FIG. 5 illustrates yet another embodiment of the current invention. A magnetic sensor 60 is formed by providing a substrate 68 and a magnetic shield 61, as described above. On the magnetic shield 61 a first metal layer 62 is deposited. On the first metal layer 62, a second metal layer 56 is deposited and a portion of the second metal layer is oxidized to form as, oxidized metal/metal substructure 63/66. The method described in this embodiment is useful under several circumstance. For example, if the metal layer 56 does not form a high quality defect free layer on the magnetic shield 61 due to poor lattice matching or chemical considerations, the metal layer 62 serves as an intermediate metal layer. Alternatively, there may be general engineering consideration or cost consideration for depositing one or more intermediate metal layers 62 on the magnetic shield 68. The remainder of the magnetic sensor device is fabricated by forming a sensor element 67 on the oxidized metal layer 63, followed by the deposition of the gap layer 65 and the capping magnetic shield 69.
FIG. 6 shows a magnetic sensor structure 70 with a plurality of oxidized metal/metal substructures. In this embodiment the magnetic sensor device 70 is formed by providing a substrate 74 with a magnetic shield layer 78 and depositing a first metal layer 48. A portion of the first metal layer 48 is oxidized to form a first oxidized metal/metal substructure 76/73. On the first oxidized metal/metal substructure 76/73, a second metal layer 46 is deposited. In a subsequent step a portion of the second metal layer 46 is oxidized to form a second oxidized metal/metal substructure 71/79 Any number of oxidized metal/metal substructures similar to substructures 76/73 and 71/79 may be deposited before sensor element 72 is formed. The sensor element is then formed on the oxidized metal layer 71, followed by the deposition of gap layer 77 and capping magnetic shield layer 75.
The magnetic sensors described above have integrated oxidized metal gap substructures that are formed prior to the formation of the sensor element. However, oxidized metal/metal substructures are equally beneficial when integrated into a gap structure after the formation of sensor elements. For example FIG. 7 illustrates a magnetic sensor structure 80 that is made by providing sensor element 88, that has been formed on a gap layer 87 produced by prior art methods or in accordance with the current invention. As before, the gap layer 87 is deposited on a magnetic shield layer 83 that has been deposited on a suitable substrate 85. In this embodiment, a first metal layer 84 is deposited on the sensor element 88. A portion of the metal layer is oxidized to form the oxidized metal/metal substructure 86/81. The capping magnetic shield 89 may then be deposited on the oxidized metal layer 86 or an intermediate metal layer 82 can be deposited prior to deposition of the capping magnetic shield layer 89.
The invention, as set forth above, describes the preferred embodiments. It will be clear to one skilled in the art that there are many variations that are within the scope of this invention.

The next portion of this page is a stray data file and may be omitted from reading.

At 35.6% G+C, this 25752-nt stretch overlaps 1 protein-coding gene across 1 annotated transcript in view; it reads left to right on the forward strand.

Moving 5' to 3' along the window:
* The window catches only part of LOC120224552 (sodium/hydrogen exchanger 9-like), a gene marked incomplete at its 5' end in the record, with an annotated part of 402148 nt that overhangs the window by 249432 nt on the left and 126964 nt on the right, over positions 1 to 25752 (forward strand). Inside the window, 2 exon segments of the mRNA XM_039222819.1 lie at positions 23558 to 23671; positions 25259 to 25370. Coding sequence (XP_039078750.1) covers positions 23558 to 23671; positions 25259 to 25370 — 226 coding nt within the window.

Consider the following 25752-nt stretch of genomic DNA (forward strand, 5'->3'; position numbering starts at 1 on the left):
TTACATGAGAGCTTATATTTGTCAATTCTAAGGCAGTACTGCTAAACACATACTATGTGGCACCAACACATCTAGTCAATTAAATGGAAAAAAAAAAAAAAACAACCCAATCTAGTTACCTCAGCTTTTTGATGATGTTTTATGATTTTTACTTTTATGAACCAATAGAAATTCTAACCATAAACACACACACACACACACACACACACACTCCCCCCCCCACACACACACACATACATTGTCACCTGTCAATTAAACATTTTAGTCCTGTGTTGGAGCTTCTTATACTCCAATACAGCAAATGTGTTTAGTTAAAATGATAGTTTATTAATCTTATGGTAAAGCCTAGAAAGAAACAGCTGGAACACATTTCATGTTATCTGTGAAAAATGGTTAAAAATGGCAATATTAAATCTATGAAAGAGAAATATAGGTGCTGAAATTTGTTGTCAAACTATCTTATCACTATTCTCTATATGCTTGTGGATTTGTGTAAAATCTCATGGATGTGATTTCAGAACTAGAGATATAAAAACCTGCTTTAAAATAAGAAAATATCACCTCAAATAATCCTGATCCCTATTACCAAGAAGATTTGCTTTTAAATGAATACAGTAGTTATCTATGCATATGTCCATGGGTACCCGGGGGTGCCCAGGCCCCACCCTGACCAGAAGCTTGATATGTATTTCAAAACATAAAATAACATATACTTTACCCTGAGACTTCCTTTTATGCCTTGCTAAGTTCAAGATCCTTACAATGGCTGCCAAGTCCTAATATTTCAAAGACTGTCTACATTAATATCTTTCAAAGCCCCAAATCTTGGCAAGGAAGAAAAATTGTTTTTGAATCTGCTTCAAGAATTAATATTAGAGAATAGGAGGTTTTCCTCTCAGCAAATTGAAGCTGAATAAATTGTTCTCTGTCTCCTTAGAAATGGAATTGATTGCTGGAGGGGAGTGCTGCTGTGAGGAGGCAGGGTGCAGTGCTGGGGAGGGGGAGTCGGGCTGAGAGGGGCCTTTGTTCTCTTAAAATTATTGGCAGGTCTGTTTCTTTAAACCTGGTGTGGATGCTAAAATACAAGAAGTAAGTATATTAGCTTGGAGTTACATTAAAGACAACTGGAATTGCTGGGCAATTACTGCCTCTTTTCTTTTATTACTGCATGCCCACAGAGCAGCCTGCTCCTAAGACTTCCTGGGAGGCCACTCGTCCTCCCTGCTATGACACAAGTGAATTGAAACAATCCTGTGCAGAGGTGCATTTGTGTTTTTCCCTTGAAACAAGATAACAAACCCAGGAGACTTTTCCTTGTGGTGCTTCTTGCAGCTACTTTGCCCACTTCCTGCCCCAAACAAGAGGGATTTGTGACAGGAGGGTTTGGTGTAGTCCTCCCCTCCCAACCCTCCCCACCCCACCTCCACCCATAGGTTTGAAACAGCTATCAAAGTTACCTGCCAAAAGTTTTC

|Cited Patent||Filing date||Publication date||Applicant||Title|
|US5302461||Jun 5, 1992||Apr 12, 1994||Hewlett-Packard Company||Dielectric films for use in magnetoresistive transducers|
|US5999379 *||Dec 11, 1997||Dec 7, 1999||International Business Machines Corporation||Spin valve read head with plasma produced metal oxide insulation layer between lead and shield layers and method of making|
|US6055136 *||Jul 22, 1997||Apr 25, 2000||International Business Machines Corporation||Spin valve sensor with antiparallel magnetization of pinned layers|
|US6188549 *||Dec 10, 1997||Feb 13, 2001||Read-Rite Corporation||Magnetoresistive read/write head with high-performance gap layers|
|US6195229 *||Aug 30, 1999||Feb 27, 2001||Read-Rite Corporation||Thin film MR head and method of making wherein pole trim takes place at the wafer level|
|US6209193 *||Aug 24, 1998||Apr 3, 2001||International Business Machines Corporation||Method of making read sensor with self-aligned low resistance leads|
|US6215630 *||Oct 30, 1996||Apr 10, 2001||Seagate Technology Llc||Diamond-like carbon and oxide bilayer insulator for magnetoresistive transducers|
|US6252749 *||Sep 16, 1998||Jun 26, 2001||Alps Electric Co., Ltd.||Thin film magnetic head having a gap layer with improved thermal conductivity|
|US20010021537 *||Dec 28, 2000||Sep 13, 2001||Koji Shimazawa||Methods of manufacturing tunnel magnetoresistive element, thin-film magnetic head and memory element|
|US20010028917 *||Mar 21, 2001||Oct 11, 2001||Tdk Corporation||Method of manufacturing thin film magnetic head|
|Citing Patent||Filing date||Publication date||Applicant||Title|
|US6636400 *||Sep 18, 2001||Oct 21, 2003||International Business Machines Corporation||Magnetoresistive head having improved hard biasing characteristics through the use of a multi-layered seed layer including an oxidized tantalum layer and a chromium layer|
|US6693774 *||Mar 12, 2001||Feb 17, 2004||Hitachi, Ltd.||Magnetoresistive sensor and magnetic storage apparatus|
|US6697234 *||May 10, 2000||Feb 24, 2004||Alps Electric Co., Ltd.||Thin-film magnetic head having a shielding layer covered by a high-melting point layer on the magnetoresistive element side|
|US6700754 *||Apr 30, 2001||Mar 2, 2004||International Business Machines Corporation||Oxidized copper (Cu) spacer between free and pinned layer for high performance spin valve applications|
|US6707647 *||Jan 29, 2001||Mar 16, 2004||International Business Machines Corporation||Magnetic head with thin gap layers|
|US6714387 *||Jan 8, 2001||Mar 30, 2004||Headway Technologies, Inc.||Spin valve head with reduced element gap|
|US6785099 *||Feb 4, 2002||Aug 31, 2004||Hitachi Global Storage Technologies Netherlands B.V.||Read gap improvements through high resistance magnetic shield layers|